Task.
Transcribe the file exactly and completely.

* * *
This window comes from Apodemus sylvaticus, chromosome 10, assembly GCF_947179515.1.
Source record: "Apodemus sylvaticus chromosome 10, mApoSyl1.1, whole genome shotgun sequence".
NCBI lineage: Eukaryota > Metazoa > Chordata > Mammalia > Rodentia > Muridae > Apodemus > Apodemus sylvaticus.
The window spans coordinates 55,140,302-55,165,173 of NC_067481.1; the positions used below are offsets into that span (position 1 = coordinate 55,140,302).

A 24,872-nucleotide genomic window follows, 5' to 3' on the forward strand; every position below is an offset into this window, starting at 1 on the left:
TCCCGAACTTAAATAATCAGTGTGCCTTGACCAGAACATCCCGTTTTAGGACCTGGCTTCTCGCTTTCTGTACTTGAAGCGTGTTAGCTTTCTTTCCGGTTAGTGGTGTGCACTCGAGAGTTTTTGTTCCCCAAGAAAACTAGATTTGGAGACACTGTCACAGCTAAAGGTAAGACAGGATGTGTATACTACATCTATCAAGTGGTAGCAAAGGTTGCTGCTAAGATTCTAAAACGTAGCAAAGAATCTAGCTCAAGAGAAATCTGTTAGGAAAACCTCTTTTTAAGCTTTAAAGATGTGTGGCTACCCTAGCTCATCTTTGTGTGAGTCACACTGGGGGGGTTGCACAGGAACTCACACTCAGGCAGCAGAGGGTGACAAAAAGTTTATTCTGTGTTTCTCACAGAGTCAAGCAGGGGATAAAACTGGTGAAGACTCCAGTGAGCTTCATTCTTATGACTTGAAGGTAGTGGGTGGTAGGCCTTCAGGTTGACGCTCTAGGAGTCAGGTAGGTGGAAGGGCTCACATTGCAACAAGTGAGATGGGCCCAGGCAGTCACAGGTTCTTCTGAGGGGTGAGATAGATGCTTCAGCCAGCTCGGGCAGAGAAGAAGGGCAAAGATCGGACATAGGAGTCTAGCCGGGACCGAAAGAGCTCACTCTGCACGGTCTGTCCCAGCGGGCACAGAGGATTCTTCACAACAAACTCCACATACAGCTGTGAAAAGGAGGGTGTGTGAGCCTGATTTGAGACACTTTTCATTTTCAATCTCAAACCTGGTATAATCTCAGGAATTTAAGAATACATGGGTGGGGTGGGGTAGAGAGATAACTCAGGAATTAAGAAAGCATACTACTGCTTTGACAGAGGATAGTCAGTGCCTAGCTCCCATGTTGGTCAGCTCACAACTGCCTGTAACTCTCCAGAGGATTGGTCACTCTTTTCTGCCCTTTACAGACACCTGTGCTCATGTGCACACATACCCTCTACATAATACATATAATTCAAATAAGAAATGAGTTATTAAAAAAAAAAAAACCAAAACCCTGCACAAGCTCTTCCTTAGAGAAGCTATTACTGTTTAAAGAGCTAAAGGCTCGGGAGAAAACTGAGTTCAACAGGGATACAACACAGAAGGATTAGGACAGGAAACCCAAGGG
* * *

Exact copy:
This window comes from Apodemus sylvaticus, chromosome 10, assembly GCF_947179515.1.
Source record: "Apodemus sylvaticus chromosome 10, mApoSyl1.1, whole genome shotgun sequence".
NCBI lineage: Eukaryota > Metazoa > Chordata > Mammalia > Rodentia > Muridae > Apodemus > Apodemus sylvaticus.
The window spans coordinates 55,140,302-55,165,173 of NC_067481.1; the positions used below are offsets into that span (position 1 = coordinate 55,140,302).

A 24,872-nucleotide genomic window follows, 5' to 3' on the forward strand; every position below is an offset into this window, starting at 1 on the left:
TCCCGAACTTAAATAATCAGTGTGCCTTGACCAGAACATCCCGTTTTAGGACCTGGCTTCTCGCTTTCTGTACTTGAAGCGTGTTAGCTTTCTTTCCGGTTAGTGGTGTGCACTCGAGAGTTTTTGTTCCCCAAGAAAACTAGATTTGGAGACACTGTCACAGCTAAAGGTAAGACAGGATGTGTATACTACATCTATCAAGTGGTAGCAAAGGTTGCTGCTAAGATTCTAAAACGTAGCAAAGAATCTAGCTCAAGAGAAATCTGTTAGGAAAACCTCTTTTTAAGCTTTAAAGATGTGTGGCTACCCTAGCTCATCTTTGTGTGAGTCACACTGGGGGGGTTGCACAGGAACTCACACTCAGGCAGCAGAGGGTGACAAAAAGTTTATTCTGTGTTTCTCACAGAGTCAAGCAGGGGATAAAACTGGTGAAGACTCCAGTGAGCTTCATTCTTATGACTTGAAGGTAGTGGGTGGTAGGCCTTCAGGTTGACGCTCTAGGAGTCAGGTAGGTGGAAGGGCTCACATTGCAACAAGTGAGATGGGCCCAGGCAGTCACAGGTTCTTCTGAGGGGTGAGATAGATGCTTCAGCCAGCTCGGGCAGAGAAGAAGGGCAAAGATCGGACATAGGAGTCTAGCCGGGACCGAAAGAGCTCACTCTGCACGGTCTGTCCCAGCGGGCACAGAGGATTCTTCACAACAAACTCCACATACAGCTGTGAAAAGGAGGGTGTGTGAGCCTGATTTGAGACACTTTTCATTTTCAATCTCAAACCTGGTATAATCTCAGGAATTTAAGAATACATGGGTGGGGTGGGGTAGAGAGATAACTCAGGAATTAAGAAAGCATACTACTGCTTTGACAGAGGATAGTCAGTGCCTAGCTCCCATGTTGGTCAGCTCACAACTGCCTGTAACTCTCCAGAGGATTGGTCACTCTTTTCTGCCCTTTACAGACACCTGTGCTCATGTGCACACATACCCTCTACATAATACATATAATTCAAATAAGAAATGAGTTATTAAAAAAAAAAAAACCAAAACCCTGCACAAGCTCTTCCTTAGAGAAGCTATTACTGTTTAAAGAGCTAAAGGCTCGGGAGAAAACTGAGTTCAACAGGGATACAACACAGAAGGATTAGGACAGGAAACCCAAGGG